A monkey is proverbially taken as the type of a clever, artful, or amusing person. Monkeys were often in the past kept as domestic pets, and proprietors of barrel-organs were typically accompanied by a monkey, giving rise to an extended metaphor in which the monkey stands for the junior member of a disparaged partnership (see organ-grinder).
Recorded from the mid 16th century, the word is of unknown origin, perhaps from Low German; in the Middle Low German version of Reynard the Fox (1498), Moneke appears once as the name of the son of Martin the Ape.
as artful as a wagonload of monkeys extremely clever or mischievous.
monkey business mischievous or deceitful behaviour.
a monkey on one's back a burdensome problem.
Monkey Trial a trial of a teacher for teaching evolutionary theories, contrary to the laws of certain States of the US, specifically that of J. T. Scopes in Dayton, Tennessee (10 – 21 July, 1925), with William Jennings Bryan for the prosecution, and Clarence Darrow for the defence. Scopes was convicted, and fined $100 dollars.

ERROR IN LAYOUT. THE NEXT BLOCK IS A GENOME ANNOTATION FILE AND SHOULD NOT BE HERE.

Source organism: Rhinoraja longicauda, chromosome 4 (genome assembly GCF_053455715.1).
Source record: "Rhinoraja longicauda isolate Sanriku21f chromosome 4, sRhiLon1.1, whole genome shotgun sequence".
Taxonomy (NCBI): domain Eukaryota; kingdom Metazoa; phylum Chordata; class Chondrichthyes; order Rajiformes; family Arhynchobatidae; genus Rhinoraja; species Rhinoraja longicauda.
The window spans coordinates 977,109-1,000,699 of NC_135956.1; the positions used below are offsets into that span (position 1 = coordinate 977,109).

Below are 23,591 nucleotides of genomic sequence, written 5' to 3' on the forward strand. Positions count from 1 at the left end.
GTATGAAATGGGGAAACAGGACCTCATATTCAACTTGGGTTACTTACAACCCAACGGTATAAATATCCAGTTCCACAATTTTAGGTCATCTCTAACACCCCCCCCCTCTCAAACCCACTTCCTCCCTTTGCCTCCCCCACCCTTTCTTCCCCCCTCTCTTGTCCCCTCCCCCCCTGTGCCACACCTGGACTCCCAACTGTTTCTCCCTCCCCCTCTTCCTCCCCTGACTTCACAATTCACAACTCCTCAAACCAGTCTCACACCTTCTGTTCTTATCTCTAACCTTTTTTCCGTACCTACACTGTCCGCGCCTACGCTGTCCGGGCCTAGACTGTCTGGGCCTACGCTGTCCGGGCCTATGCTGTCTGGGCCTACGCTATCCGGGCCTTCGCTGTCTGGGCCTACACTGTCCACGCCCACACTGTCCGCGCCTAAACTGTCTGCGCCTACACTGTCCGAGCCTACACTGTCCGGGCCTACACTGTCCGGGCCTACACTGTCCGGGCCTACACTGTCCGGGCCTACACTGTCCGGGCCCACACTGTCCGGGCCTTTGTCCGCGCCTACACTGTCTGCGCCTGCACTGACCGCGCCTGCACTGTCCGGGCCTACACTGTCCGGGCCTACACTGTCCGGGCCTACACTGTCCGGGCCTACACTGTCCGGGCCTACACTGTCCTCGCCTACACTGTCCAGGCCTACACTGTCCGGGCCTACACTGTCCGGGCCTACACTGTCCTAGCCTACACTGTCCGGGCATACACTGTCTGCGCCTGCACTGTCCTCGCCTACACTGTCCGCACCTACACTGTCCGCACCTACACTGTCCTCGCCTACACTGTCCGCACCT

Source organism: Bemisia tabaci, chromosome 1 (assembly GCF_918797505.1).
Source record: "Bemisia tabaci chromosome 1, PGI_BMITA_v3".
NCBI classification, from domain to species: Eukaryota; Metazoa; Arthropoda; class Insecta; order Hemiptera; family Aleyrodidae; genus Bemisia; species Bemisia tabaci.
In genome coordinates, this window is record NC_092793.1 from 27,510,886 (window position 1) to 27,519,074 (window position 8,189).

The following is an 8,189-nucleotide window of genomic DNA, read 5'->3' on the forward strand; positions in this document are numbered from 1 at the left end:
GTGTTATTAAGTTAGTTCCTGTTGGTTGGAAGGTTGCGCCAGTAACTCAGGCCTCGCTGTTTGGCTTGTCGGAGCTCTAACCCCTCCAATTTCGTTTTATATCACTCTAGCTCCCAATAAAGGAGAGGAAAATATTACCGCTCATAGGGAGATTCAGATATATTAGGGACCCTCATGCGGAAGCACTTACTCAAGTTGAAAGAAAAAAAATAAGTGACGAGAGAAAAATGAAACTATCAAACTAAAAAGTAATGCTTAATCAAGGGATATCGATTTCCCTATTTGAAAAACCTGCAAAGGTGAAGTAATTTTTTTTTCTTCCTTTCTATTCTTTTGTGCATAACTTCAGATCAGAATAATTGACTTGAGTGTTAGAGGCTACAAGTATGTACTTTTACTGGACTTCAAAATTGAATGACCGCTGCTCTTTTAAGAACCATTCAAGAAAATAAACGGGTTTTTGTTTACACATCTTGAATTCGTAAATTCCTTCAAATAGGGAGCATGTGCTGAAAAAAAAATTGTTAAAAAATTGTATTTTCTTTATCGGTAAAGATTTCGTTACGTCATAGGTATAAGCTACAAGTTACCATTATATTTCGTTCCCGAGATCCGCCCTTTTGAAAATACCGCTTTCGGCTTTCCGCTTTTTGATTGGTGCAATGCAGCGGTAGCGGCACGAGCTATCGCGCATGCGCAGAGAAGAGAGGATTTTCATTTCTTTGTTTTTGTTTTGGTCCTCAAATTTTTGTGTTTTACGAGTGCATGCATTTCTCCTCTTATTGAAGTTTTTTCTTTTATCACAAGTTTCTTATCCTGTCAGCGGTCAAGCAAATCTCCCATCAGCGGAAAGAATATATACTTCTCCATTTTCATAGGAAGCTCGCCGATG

three wise monkeys a conventional sculptured group of three monkeys; used allusively to refer to a person who chooses to ignore or keep silent about wrongdoing. One monkey is depicted with its paws over its mouth (taken as connoting ‘speak no evil’), one with its paws over its eyes (‘see no evil’), and one with its paws over its ears (‘hear no evil’).
See also cold enough to freeze the balls off a brass monkey, if you pay peanuts, you get monkeys.
Subjects: Ancient History (Non-Classical, to 500 CE).